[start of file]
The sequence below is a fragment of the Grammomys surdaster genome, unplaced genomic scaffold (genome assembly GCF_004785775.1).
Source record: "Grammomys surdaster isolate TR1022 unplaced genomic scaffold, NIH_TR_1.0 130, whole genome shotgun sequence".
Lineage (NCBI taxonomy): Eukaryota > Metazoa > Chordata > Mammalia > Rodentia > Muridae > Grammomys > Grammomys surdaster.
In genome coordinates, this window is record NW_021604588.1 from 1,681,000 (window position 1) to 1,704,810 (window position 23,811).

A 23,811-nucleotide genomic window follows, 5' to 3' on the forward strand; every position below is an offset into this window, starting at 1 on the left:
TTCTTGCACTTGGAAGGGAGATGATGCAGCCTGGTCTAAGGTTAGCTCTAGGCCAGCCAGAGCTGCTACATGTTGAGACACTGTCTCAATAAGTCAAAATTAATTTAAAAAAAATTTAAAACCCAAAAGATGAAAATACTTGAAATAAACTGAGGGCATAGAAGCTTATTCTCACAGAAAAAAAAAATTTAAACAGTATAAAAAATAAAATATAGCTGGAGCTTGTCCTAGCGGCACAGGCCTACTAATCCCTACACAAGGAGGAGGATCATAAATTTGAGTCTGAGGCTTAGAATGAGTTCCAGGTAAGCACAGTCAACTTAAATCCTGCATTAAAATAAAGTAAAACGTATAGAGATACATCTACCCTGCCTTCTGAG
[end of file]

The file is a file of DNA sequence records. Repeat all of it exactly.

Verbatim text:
The sequence below is a fragment of the Grammomys surdaster genome, unplaced genomic scaffold (genome assembly GCF_004785775.1).
Source record: "Grammomys surdaster isolate TR1022 unplaced genomic scaffold, NIH_TR_1.0 130, whole genome shotgun sequence".
Lineage (NCBI taxonomy): Eukaryota > Metazoa > Chordata > Mammalia > Rodentia > Muridae > Grammomys > Grammomys surdaster.
In genome coordinates, this window is record NW_021604588.1 from 1,681,000 (window position 1) to 1,704,810 (window position 23,811).

A 23,811-nucleotide genomic window follows, 5' to 3' on the forward strand; every position below is an offset into this window, starting at 1 on the left:
TTCTTGCACTTGGAAGGGAGATGATGCAGCCTGGTCTAAGGTTAGCTCTAGGCCAGCCAGAGCTGCTACATGTTGAGACACTGTCTCAATAAGTCAAAATTAATTTAAAAAAAATTTAAAACCCAAAAGATGAAAATACTTGAAATAAACTGAGGGCATAGAAGCTTATTCTCACAGAAAAAAAAAATTTAAACAGTATAAAAAATAAAATATAGCTGGAGCTTGTCCTAGCGGCACAGGCCTACTAATCCCTACACAAGGAGGAGGATCATAAATTTGAGTCTGAGGCTTAGAATGAGTTCCAGGTAAGCACAGTCAACTTAAATCCTGCATTAAAATAAAGTAAAACGTATAGAGATACATCTACCCTGCCTTCTGAG